Everything, it seemed, conspired to show the heavens to be separate and the Earth to be the only world.

. . . Except the Moon.

The Moon does not fit. Like the Sun, it is more than a mere dot of light. It can even be a full disc of light, though it is then hundreds of thousands of times less bright than the Sun. Unlike the Sun or anything else in the heavens, how- ever, the Moon changes its shape regularly.

Sooner or later the question must have arisen, Why does the Moon change its shape?

Undoubtedly, man's first thought would be that what seemed to happen did happen: that, every month, a new Moon was born from the fires of the Sun.

Some unnamed Sumerian might have had his doubts, however. The complete and careful study of the Moon's position in the sky as compared to the Sun must have made it quite clear that the luminous portion of the Moon was always 1he portion that faced the Sun.

It would appear that as the Moon changed position relative to the Sun, progressively different portions were illuminated, and this progressive change resulted in changes of phase as seen from the Earth.

If the phases of the Moon were interpreted in this fashion, it appeared that the Moon was a sphere that shone only by light reflected from the Sun. Only half the sphere was illuminated by the Sun at any one time, and this illuminated hemisphere shifted position to produce the succession of phases.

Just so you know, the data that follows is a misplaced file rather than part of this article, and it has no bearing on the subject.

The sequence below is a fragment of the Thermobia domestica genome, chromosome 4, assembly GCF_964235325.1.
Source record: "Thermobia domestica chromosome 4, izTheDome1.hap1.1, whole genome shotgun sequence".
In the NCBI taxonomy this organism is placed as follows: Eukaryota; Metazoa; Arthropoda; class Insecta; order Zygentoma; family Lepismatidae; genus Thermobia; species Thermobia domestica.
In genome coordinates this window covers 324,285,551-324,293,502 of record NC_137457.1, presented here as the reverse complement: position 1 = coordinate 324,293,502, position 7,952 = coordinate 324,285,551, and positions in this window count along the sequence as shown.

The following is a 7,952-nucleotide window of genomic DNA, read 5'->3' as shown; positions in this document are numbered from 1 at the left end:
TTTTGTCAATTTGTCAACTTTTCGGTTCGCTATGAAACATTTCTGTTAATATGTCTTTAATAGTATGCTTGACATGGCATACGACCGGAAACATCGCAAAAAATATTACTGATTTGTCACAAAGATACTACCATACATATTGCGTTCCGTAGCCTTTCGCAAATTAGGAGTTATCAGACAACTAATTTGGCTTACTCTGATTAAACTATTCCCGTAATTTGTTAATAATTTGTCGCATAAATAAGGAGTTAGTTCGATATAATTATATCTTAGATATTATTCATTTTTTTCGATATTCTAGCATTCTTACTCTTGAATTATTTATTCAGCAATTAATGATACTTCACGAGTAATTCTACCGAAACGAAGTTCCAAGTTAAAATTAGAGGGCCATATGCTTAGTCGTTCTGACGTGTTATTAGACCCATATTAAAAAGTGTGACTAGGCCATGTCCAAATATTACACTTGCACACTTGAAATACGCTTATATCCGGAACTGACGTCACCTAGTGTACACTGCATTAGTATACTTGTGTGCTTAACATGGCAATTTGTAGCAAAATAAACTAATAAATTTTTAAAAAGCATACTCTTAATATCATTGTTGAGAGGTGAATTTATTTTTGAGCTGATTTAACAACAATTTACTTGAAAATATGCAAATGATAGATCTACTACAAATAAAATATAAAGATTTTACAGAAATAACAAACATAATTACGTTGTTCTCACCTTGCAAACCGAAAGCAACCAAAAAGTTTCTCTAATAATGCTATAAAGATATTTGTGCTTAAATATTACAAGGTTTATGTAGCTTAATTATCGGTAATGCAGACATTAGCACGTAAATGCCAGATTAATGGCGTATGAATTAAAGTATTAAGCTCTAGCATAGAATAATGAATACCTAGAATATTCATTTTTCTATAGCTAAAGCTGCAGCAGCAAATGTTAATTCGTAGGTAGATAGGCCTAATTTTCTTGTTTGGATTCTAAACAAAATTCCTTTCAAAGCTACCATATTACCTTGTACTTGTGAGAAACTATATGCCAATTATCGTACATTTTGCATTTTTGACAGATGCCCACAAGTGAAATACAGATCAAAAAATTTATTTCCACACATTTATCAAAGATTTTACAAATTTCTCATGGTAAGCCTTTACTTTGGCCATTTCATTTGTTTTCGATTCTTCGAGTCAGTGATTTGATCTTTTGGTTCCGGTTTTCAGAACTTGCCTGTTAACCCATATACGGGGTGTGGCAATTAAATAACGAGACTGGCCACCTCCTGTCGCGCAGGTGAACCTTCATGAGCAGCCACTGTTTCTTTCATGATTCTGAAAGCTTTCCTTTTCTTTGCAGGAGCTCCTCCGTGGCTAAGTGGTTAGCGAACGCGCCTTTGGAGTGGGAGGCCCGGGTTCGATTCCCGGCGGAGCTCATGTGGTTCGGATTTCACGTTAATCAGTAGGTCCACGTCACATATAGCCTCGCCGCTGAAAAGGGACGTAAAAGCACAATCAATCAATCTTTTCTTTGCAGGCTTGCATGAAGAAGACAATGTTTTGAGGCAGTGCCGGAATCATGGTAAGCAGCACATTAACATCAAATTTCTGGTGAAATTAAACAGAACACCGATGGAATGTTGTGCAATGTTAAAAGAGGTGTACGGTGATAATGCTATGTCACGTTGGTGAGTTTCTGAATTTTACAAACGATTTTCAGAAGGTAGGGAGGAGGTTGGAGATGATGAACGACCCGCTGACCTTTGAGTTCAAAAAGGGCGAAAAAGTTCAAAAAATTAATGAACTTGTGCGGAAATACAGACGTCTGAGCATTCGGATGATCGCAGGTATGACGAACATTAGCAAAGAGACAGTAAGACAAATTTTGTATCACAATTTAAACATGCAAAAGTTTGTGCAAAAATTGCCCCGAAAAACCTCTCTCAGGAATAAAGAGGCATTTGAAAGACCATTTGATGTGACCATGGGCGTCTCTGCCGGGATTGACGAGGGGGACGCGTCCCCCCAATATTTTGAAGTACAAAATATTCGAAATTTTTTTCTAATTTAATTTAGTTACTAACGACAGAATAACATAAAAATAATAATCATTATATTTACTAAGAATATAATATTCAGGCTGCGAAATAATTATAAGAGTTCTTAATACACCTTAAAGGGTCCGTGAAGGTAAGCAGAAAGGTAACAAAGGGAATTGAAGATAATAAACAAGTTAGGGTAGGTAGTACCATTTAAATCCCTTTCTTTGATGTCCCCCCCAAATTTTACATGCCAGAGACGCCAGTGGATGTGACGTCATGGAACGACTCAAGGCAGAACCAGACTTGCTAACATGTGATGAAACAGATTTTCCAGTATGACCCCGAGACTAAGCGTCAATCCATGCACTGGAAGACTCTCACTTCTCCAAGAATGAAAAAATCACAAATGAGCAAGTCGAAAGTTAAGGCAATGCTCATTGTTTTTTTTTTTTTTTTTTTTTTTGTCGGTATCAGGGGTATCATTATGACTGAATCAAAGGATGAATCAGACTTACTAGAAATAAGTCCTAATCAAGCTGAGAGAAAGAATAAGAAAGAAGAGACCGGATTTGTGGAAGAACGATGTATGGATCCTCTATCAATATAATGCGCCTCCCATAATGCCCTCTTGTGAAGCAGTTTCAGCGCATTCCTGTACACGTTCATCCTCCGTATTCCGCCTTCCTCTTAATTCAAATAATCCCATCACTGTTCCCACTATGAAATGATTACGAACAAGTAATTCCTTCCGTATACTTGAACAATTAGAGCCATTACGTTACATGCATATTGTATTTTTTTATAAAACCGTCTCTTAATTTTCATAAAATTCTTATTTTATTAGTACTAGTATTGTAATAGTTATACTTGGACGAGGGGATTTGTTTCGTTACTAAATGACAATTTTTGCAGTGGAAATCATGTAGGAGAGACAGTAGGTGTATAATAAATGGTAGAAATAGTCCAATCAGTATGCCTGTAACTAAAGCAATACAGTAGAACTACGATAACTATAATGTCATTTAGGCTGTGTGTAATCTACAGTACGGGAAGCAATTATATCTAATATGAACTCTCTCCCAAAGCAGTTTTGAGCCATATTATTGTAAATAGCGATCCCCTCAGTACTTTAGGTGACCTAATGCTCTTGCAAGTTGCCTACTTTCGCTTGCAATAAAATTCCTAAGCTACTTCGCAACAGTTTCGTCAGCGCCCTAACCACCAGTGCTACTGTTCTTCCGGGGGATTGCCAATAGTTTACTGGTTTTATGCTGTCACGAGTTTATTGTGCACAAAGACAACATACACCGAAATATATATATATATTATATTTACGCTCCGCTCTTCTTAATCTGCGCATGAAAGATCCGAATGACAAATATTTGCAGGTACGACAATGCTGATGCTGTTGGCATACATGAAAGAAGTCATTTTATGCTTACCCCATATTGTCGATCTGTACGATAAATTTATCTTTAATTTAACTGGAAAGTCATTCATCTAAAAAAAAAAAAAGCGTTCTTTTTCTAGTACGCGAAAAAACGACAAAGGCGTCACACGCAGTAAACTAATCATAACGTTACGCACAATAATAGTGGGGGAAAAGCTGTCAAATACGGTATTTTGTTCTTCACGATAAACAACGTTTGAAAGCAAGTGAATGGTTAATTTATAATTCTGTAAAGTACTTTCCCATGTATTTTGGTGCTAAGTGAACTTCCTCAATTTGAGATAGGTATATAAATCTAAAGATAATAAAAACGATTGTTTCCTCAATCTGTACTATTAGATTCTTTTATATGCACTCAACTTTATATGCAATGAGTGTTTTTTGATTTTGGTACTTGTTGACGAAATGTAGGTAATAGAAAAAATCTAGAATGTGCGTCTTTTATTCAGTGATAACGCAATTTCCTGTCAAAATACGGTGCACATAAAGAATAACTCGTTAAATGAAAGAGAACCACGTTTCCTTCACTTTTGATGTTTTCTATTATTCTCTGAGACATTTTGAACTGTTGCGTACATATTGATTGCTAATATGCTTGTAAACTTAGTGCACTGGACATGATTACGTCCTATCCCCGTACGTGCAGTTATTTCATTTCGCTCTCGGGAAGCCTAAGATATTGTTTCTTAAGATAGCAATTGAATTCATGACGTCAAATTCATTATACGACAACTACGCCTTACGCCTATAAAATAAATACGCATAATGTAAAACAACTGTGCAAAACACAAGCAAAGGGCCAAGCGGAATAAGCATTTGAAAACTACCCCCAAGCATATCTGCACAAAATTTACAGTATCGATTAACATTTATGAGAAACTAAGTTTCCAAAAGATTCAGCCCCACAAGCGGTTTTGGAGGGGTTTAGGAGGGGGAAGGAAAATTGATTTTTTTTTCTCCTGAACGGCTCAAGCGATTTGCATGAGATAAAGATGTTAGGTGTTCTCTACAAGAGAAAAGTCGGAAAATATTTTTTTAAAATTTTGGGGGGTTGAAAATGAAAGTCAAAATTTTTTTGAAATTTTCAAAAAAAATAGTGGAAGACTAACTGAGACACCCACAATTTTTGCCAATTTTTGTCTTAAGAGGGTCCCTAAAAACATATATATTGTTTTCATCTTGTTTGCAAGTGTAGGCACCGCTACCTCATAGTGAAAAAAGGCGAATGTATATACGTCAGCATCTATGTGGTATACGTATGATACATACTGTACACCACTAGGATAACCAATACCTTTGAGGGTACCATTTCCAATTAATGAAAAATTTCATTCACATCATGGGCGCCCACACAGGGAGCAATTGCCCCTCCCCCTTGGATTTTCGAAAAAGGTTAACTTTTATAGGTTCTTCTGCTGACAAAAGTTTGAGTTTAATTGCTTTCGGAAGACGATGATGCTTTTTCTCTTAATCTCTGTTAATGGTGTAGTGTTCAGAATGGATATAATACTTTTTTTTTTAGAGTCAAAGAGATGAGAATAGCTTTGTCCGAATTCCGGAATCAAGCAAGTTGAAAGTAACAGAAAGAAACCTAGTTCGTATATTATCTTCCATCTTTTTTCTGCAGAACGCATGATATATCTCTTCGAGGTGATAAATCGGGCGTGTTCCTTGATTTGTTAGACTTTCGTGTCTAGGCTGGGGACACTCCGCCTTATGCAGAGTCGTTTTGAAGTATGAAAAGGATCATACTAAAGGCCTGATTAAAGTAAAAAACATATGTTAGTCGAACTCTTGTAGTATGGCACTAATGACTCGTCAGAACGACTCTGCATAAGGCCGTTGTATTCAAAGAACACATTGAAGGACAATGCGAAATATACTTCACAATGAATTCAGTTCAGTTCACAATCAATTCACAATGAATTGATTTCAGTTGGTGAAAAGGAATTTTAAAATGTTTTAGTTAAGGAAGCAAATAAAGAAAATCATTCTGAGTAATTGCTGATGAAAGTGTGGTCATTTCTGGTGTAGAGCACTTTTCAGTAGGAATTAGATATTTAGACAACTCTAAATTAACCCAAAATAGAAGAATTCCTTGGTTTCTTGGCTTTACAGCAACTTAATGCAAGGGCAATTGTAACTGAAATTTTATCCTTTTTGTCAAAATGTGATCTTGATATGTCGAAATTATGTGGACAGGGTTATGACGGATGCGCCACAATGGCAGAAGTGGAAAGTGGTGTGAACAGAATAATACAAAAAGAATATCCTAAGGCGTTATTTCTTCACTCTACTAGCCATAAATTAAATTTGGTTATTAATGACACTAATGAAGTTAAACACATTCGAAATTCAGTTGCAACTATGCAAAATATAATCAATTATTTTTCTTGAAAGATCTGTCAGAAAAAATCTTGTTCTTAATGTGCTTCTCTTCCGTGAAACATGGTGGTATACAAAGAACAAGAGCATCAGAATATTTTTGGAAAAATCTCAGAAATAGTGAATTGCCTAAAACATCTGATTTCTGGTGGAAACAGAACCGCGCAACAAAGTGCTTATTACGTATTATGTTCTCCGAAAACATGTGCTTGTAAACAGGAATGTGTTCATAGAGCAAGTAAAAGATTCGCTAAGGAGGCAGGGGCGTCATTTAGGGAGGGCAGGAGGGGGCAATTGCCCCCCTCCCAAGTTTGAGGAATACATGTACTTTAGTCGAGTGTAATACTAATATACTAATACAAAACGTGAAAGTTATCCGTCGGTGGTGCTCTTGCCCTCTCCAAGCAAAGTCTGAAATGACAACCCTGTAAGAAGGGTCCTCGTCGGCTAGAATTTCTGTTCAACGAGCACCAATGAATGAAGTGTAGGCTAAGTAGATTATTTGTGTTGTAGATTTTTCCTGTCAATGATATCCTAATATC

If any proof were needed to substantiate this, it could be found in the manner in which, at the time of the crescent Moon, the rest of the Moon's body could sometimes be made out in a dimly red luminosity. It was there but was simply not being illuminated by the Sun.

By Greek times, the fact that the Moon shone only by reflected light from the Sun was accepted without question.

This meant that the Moon was not an intrinsically luminous body, as all the other heavenly bodies seemed to be. It was a dark body, like Earth. It shone by reflected light, like Earth. (In fact, the dim, red glow of the dark Moon at the time of the crescent resulted from the bathing of that part of the Moon in earthlight.)

Then, too, the Moon's body, unlike that of the Sun, showed clear and permanent markings, dark splotches that marred its luminosity. This meant that, unlike the other heavenly bodies, the Moon was visibly imperfect, like the Earth.

It was possible to suppose, then, that the Moon, at least, was a world as the Earth was one; that the Moon, at least, might bear inhabitants as Earth did. Even in ancient times, then, the Moon (and the Moon alone) gave man the notion of a multiplicity of worlds. Without the Moon, the notion might never have arisen before the invention of the telescope.

Aristotle, to be sure, did not put the Moon in a class with the Earth, but considered it to be composed of ether. One might argue that the Moon was closer to Earth than any other heavenly body was, and therefore absorbed some of the imperfections of earthly elements, developing stains and losing the capacity for self-illumination.

But then Greek astronomy advanced further. About 250 B.C., Eratosthenes of Cyrene used trigonometric methods for calculating the size of the Earth. He came to the conclusion that the Earth had a circumference of twenty-five thousand miles and therefore a diameter of eight thousand miles. This was essentially correct.